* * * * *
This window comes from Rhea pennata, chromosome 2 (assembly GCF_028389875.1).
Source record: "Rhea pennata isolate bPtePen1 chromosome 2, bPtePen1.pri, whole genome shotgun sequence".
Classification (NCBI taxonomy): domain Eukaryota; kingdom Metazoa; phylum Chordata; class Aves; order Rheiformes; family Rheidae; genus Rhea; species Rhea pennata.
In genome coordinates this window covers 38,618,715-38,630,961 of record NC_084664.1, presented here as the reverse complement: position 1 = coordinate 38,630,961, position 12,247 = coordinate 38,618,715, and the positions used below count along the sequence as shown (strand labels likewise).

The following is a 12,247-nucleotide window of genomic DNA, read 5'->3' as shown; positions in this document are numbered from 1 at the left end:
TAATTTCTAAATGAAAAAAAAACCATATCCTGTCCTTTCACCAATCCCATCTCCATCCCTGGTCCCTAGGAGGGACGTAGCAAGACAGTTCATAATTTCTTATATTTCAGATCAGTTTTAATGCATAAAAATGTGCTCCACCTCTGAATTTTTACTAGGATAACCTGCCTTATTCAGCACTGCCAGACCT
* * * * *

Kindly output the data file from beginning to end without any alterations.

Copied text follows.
This window comes from Rhea pennata, chromosome 2 (assembly GCF_028389875.1).
Source record: "Rhea pennata isolate bPtePen1 chromosome 2, bPtePen1.pri, whole genome shotgun sequence".
Classification (NCBI taxonomy): domain Eukaryota; kingdom Metazoa; phylum Chordata; class Aves; order Rheiformes; family Rheidae; genus Rhea; species Rhea pennata.
In genome coordinates this window covers 38,618,715-38,630,961 of record NC_084664.1, presented here as the reverse complement: position 1 = coordinate 38,630,961, position 12,247 = coordinate 38,618,715, and the positions used below count along the sequence as shown (strand labels likewise).

The following is a 12,247-nucleotide window of genomic DNA, read 5'->3' as shown; positions in this document are numbered from 1 at the left end:
TAATTTCTAAATGAAAAAAAAACCATATCCTGTCCTTTCACCAATCCCATCTCCATCCCTGGTCCCTAGGAGGGACGTAGCAAGACAGTTCATAATTTCTTATATTTCAGATCAGTTTTAATGCATAAAAATGTGCTCCACCTCTGAATTTTTACTAGGATAACCTGCCTTATTCAGCACTGCCAGACCT